How, you must wonder, did OCR refute or respond to all this evidence that to be admitted to the Ivies and other selective institutions Asians must have higher grades and test scores than members of other groups? Easy. It did not. Instead, it concluded that Asians had not been subject to discrimination by accepting Princeton’s argument that a few Asians were admitted with lower academic credentials than some rejected non-Asians:

  • “The University … reported, and OCR’s file review confirmed, that less than stellar grades or test scores do not mean that an applicant is automatically foreclosed from admission. OCR in its file review found examples of applicants who did not have the highest quantifiable qualifications, such as grades and test scores, who were nonetheless admitted by the University based on other qualities and the overall strength of their applications. Some of these applicants were Asian.”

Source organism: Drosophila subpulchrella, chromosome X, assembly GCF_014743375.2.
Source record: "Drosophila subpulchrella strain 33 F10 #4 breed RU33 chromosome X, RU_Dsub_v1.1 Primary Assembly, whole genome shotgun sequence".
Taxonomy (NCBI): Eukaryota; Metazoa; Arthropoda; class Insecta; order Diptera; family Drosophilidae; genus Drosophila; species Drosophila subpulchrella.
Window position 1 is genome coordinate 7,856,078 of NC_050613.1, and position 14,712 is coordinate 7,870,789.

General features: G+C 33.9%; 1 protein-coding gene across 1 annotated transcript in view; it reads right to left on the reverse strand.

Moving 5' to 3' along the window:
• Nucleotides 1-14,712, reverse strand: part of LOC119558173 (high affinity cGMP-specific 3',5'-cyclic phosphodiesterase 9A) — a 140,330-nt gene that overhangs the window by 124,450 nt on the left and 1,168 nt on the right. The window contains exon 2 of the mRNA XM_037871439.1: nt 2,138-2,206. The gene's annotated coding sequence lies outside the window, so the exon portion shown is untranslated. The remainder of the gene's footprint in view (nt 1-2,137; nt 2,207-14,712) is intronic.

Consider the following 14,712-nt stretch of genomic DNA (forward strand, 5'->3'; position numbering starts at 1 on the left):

• “The University reported to OCR that the University ‘frequently accepted to the Class of 2010 applicants from Asian backgrounds with grades and test scores lower than rejected non-Asian applicants.’”
  • “The University gave OCR specific examples of Asian American applicants for the Class of 2010 whose grades and SAT scores were not near the top of the range usually seen by the University’s admissions officers, but who nonetheless were offered admission.”
  • “As the University told OCR, regarding the Class of 2010, the University “denied admission to literally hundreds of non-Asian applicants for the Class of 2010 who were valedictorians, and over three-thousand non-Asian applicants with a 4.0 GPA. These non-Asian applicants were not admitted despite the fact that many Asian students who did not have these academic credentials were admitted.”